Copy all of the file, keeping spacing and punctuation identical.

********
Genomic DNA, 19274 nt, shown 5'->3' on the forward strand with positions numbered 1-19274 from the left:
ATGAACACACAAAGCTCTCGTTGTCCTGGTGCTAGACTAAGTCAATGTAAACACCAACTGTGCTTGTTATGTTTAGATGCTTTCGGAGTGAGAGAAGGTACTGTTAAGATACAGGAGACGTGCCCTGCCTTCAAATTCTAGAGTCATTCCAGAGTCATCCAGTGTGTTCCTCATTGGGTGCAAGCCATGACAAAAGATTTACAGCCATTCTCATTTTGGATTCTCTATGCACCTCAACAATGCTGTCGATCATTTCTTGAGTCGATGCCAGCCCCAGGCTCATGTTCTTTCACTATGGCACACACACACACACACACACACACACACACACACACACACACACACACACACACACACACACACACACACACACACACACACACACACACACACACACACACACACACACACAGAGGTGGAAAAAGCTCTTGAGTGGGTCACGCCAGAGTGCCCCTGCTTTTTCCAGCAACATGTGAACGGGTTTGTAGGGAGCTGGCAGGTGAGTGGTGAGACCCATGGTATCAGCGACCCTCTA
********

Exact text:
Genomic DNA, 19274 nt, shown 5'->3' on the forward strand with positions numbered 1-19274 from the left:
ATGAACACACAAAGCTCTCGTTGTCCTGGTGCTAGACTAAGTCAATGTAAACACCAACTGTGCTTGTTATGTTTAGATGCTTTCGGAGTGAGAGAAGGTACTGTTAAGATACAGGAGACGTGCCCTGCCTTCAAATTCTAGAGTCATTCCAGAGTCATCCAGTGTGTTCCTCATTGGGTGCAAGCCATGACAAAAGATTTACAGCCATTCTCATTTTGGATTCTCTATGCACCTCAACAATGCTGTCGATCATTTCTTGAGTCGATGCCAGCCCCAGGCTCATGTTCTTTCACTATGGCACACACACACACACACACACACACACACACACACACACACACACACACACACACACACACACACACACACACACACACACACACACACACACACACACACACACACACACACAGAGGTGGAAAAAGCTCTTGAGTGGGTCACGCCAGAGTGCCCCTGCTTTTTCCAGCAACATGTGAACGGGTTTGTAGGGAGCTGGCAGGTGAGTGGTGAGACCCATGGTATCAGCGACCCTCTA